Don Hans and I chatted for a while as a test of his patience and my Spanish. Hans was born on this farm 80-odd years ago and only spoke Aymara learned from his grandmother until age 7. He moved to La Paz to go to college and then moved to Germany where he worked for a manufacturer of heavy lifting machinery in the docks at Kiel. He retired at 46 and because pension was not paid until age 65, he moved back to the family farm where it was cheaper to live.

He told me about his four kids, his Chinese motorbike that he still rides everywhere, and the buildings on the farm that dated back 600 years. Hans bemoaned the fact that the original buildings, whose foundations still poked through the grass, had been perfectly aligned to catch the winter and summer sun on different walls, but were torn down anyway.

He then described the family memorial in the center of the property which predates the arrival of the Spanish; it was originally Aymara, then converted to Quechua, and finally extended to accommodate Catholicism to include a cross and a small niche for a statue of the Virgin Mary. Hans told me that the bones of many of his ancestors on his mother’s side are interred here, as he expects his to be when the time comes. I thanked him for taking the time to share his stories and family history. He thanked me graciously for taking an interest, ending our conversation with “Sin historia, no futura.”


There is simply not enough land mass in the narrow point of South America to slow the “Roaring Forties” winds at these latitudes of Patagonia. The winds are stronger than the same winds in the northern hemisphere because they have been blowing over water with no interruption for so long and so far. This is the most southerly bit of land that dares to poke out into these storms.

There is normally a constant 25-mph wind blowing, but riding along this part of Ruta 40 became completely impossible when the local weather service reported sustained 75-mph winds. When there was a road surface like tarmac or solid rock with some grip, it was feasible to lean the bike, but when there was fresh gravel it was impossible to resist the sideways force— you cannot lean the bike far enough without losing all grip. All of us went down or got knocked off the road. If you parked your bike with the side stand upwind, it was knocked over instantly.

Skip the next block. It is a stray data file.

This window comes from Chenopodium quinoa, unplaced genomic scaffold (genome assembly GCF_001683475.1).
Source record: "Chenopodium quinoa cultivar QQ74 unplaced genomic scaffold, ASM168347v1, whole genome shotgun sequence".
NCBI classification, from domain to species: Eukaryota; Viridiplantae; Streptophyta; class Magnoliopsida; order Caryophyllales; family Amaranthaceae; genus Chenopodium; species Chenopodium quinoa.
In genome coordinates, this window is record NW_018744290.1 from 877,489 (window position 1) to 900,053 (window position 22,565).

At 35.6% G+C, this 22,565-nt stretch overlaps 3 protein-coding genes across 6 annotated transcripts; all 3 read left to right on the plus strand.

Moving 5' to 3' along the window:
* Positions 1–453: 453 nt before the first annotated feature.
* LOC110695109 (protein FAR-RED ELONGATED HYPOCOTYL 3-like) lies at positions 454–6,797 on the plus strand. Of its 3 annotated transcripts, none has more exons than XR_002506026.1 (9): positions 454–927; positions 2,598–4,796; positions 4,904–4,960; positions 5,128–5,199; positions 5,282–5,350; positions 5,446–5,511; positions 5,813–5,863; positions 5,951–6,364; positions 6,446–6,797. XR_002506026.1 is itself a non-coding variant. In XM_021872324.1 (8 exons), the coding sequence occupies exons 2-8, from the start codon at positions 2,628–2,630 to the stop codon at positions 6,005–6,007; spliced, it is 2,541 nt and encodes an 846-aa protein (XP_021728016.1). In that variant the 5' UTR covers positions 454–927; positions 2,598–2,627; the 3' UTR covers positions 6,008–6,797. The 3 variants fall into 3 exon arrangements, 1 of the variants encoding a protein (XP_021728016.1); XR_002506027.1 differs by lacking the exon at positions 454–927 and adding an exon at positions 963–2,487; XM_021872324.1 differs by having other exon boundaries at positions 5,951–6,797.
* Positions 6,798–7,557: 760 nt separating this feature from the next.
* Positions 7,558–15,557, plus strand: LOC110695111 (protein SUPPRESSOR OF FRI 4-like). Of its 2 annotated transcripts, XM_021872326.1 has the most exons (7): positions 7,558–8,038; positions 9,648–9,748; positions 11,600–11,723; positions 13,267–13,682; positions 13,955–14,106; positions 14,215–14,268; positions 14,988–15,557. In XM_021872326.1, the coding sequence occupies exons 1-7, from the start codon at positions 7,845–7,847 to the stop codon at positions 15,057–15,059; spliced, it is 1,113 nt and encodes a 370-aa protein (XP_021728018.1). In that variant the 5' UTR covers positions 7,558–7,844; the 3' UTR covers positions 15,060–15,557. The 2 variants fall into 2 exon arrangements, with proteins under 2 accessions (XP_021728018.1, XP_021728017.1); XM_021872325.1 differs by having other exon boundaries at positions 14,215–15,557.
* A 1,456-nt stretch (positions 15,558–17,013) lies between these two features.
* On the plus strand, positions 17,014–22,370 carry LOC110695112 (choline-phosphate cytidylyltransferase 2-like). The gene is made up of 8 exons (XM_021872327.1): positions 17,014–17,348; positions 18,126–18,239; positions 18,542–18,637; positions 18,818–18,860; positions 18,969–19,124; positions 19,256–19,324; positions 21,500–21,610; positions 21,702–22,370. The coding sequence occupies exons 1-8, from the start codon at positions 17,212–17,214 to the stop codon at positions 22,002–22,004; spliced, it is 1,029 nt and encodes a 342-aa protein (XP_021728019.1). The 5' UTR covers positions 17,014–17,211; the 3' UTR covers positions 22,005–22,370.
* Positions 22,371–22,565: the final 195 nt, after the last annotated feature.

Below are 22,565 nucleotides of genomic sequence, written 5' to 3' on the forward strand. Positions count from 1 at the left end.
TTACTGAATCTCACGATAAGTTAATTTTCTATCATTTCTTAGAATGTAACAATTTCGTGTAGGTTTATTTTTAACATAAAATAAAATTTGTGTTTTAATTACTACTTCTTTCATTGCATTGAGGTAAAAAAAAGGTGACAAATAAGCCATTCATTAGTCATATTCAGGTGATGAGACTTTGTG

Everyone seemed to invent their own technique for dealing with this: let the bike drift and then lurch upwind periodically, lean way off to windward to keep the bike vertical, go fast enough that the wheels gave more gyroscopic help—physics won every time though.


My father was conscripted in 1943 and joined the British Army Corps of Signals; he then volunteered to join the new Airborne Division. He missed the action in Europe and was sent to Palestine as part of the British Mandate and served as a Red Beret until he was demobilized in 1948. His contemporaries returned home to a hero’s welcome after the defeat of Germany, but he returned unheralded after a perceived defeat in Palestine and was never the same afterward.

Many who fought for Argentina in the Falklands War must have felt the same way. We visited the Monumento a Los Héroes de Malvinas in the naval town of Río Grande in Tierra del Fuego, Argentina. As we stopped for photographs in the cold, cutting Atlantic gale, we were greeted by José Salas who is one of 120 Malvinas veterans who maintain a vigil at the monument to honor the fallen and the veterans of this needless conflict. There is one link in the chain around this monument for each of the 648 Argentinian dead.

He handed us stickers and then led us to the museum that is self-funded by the veterans in town. We discussed his experience and that of my Dad, and he was very careful to point out that the monument and museum are not there to point blame at the British, but to remember their old friends.


A motorbike forces a different relationship between travel and traveler. Riding requires complete commitment and concentration. The motorcycle demands that you observe your world much more closely, to soak up every detail for safety, so it all connects immediately and permanently to your cerebral cortex. Arriving on a moto creates a disturbance from the ordinary for the people we meet; it forces a conversation and creates a real personal impact. It amplifies sensations with moments of complete delight and satisfaction from conquering long distances and difficult roads, but with hundreds of moments of absolute terror, discomfort, and pain. We planned every step of the way, but it was the unplanned steps that defined our experience.


Colin Evans is an unemployed software executive who writes a travel journal to entertain and annoy his friends who are still working. He grew up in England, lived in France, and ended up in Oregon, a motorcycling wonderland. Most of his career was with Intel Corporation but now he is an investor and advisor to software startups. He came late to motorbikes but has fallen hard, with a collection of iconic sportbikes and a worn-out R1200GS to show for it. He has ridden and written about his adventure rides on four continents and the Isle of Man. The two ladies in his life, wife, Rosine, and daughter, Claire, are far better writers than he is.